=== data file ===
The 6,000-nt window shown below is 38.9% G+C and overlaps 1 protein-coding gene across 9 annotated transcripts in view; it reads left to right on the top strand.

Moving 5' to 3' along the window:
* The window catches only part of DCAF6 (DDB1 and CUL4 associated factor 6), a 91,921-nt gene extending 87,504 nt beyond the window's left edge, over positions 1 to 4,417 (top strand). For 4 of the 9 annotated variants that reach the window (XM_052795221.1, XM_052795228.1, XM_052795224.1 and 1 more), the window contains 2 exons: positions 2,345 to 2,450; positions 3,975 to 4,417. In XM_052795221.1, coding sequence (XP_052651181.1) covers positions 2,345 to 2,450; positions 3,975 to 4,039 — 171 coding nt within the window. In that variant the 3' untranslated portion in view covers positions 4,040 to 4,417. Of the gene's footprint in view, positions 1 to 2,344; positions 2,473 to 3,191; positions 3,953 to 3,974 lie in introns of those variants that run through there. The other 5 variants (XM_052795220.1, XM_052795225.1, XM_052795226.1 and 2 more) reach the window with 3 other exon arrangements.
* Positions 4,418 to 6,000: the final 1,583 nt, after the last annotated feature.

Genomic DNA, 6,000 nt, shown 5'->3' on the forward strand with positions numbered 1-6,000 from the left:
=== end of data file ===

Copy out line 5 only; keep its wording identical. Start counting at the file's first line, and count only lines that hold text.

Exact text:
Genomic DNA, 6,000 nt, shown 5'->3' on the forward strand with positions numbered 1-6,000 from the left: